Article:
Needlework of all kinds didn’t exactly skip a generation in my family… it’s more like, it skipped one sibling. Of the four Reilly sisters, only my mother was completely unable and/ or unwilling to learn the gentle arts of sewing, knitting, crocheting, etc. But Mom allowed as it would be good for me to know some of those things… if I wanted… and so her best friend Cecily taught me to knit when I was about 11.

Cecily, a nurse in a resort-town hospital, was on a tear to learn these things herself. She had acquired a set of books, one for each art. She and I sat across from one another—I’m right-handed, and Cecily’s a lefty, so I could imitate what she was doing exactly. Sort of.

At the end of this set of lessons I had a blue scarf whose width varied wildly from one end to the other, and my lifelong fascination and self-identification as a lazy, sporadic knitter was born.

There’s room for me in Julie Cicora’s book, Contemplative Knitting. There’s room for every kind of knitter, actually. The reader simply needs to be interested in both knitting and developing a prayer practice (two things I have begun, abandoned, returned to, and which I still hope to “master,” whatever that means). With these conditions met, Cicora, in her spare, unaffected prose, offers a path. The path is filled with stories, both the author’s and ours, which she elicits from us by reflection questions: Who taught you to knit? Who taught you to pray? What community will support you in your prayer practice? What things do you need to unravel and repurpose?

Cicora takes time getting to the heart of the matter. First, she introduces us to herself, to her knitting story, and her prayer story, and helps us ponder our own. Only after we’ve been given the opportunity for the kind of reflection she has modeled does she offer the reader the three questions which helped Cicora to form the basis of her prayer-and-knitting practice:

Step one: What is my motivation?

Step two: What do I believe about myself that will help me sustain a spiritual practice?

Step three: How do I incorporate knitting into my practice?

For each of these the reader is offered the opportunity to do some self-reflection, after which we can begin.

A burning question I’d brought to the book is, “But what exactly are we knitting?” Do I work on a project at already at hand? Do I create something entirely new? Does it have to be a project at all…is this the type of thing where what I’m making isn’t the point?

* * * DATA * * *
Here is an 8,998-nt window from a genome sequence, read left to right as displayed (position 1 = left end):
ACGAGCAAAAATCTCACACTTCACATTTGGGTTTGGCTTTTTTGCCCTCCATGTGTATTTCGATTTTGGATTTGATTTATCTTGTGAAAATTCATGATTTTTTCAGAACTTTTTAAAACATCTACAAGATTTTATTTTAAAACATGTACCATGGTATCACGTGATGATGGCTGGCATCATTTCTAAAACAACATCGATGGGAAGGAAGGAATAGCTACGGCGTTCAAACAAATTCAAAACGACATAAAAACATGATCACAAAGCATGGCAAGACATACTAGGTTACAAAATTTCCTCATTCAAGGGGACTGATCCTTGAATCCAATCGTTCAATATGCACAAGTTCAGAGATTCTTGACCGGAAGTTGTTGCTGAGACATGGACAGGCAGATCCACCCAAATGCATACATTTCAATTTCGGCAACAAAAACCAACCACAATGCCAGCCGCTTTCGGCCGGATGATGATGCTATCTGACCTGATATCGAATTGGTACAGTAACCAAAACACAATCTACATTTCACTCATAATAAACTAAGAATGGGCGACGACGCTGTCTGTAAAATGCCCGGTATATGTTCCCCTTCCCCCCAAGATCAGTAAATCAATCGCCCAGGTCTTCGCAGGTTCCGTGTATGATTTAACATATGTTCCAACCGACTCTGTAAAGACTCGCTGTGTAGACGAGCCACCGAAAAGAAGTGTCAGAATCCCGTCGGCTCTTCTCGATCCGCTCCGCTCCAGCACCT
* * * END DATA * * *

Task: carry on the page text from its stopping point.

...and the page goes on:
Yes. In other words, it depends. Cicora spends some time helping the knitter to think about what they want to knit. “We need to find the yarn and needles that are right for us, and they need to be something we care about.” (In other words, if you’re spending time with God while knitting, don’t use the ugly yarn you just want to get rid of. Choose something you love.) As to project/ no project, Cicora offers different suggestions for knitters based on their skill level.  

Prayer Shawl, circa 2005.

Repetition is at the heart of contemplative knitting. About 16 years ago I discovered the phenomenon of prayer shawls, and was given a simple “knit 3, purl 3” pattern, though the person who shared it with me said nothing about my attitude or approach to the knitting itself. But I started in, and began knitting a prayer shawl for my mother, who was in her last year of life. As a Christian and a pastor, the pattern itself suggested a kind of attentiveness, and I found myself choosing various formulae for the Trinity—Father, Son, Spirit; Creator, Redeemer, Sustainer; Maiden, Mother, Crone; Lover, Beloved, Love—and began saying/praying the words with each stitch.

“Repetition is a powerful tool,” Cicora writes. “Repetition in knitting creates fabric. Loop after loop creates stitch after stitch, and soon the individual stitches form a whole. Repetitious prayer creates a fabric of wholeness by calming the mind to create space for healing. Over and over we call out reminding ourselves of the Divine Presence that is always with us.” [p. 72]

I loved this book, but last section was my favorite. My nerdery around the liturgical year is off the charts, so Cicora’s suggestions for knitting through the church year as well as in various other kinds of seasons of life sparked real excitement. During some of these seasons she invites us to knit for others: baby blankets through Advent and Christmas, of course! At other times our knitting offers us the opportunity for celebration, or knitting through grief. There is even a “stash examen”: “What does your stash tell you about your priorities?”

Years ago I wondered aloud to a wise friend, Why do so many pastors knit? She replied, without skipping a beat, “Because the pastorate doesn’t always show real, tangible results for all our work. Sometimes it’s just nice to knit for a while and get a hat.” Contemplative Knitting offers a both-and answer to my question. Knitting with prayerful intention can be the beginning of a lifelong prayer practice (which yes, we will start, and abandon, and return to, because, HUMAN), but also one in which we can get a hat, and to God be the glory.

Contemplative Knitting by Julie Cicora was acquired by RevGalBlogPals at no cost in exchange for offering an honest review.


Pat Raube has served as the pastor of Union Presbyterian Church in Endicott, New York since 2007, and is a graduate of the Union Theological Seminary in the City of New York (MDiv). She is a contributor to the RevGals’ book, “There’s a Woman in the Pulpit” (SkyLight Paths Publishing). A native of the Jersey shore and in love with the New England coastline, she is happy to report that yes, she has been to the ocean this year.


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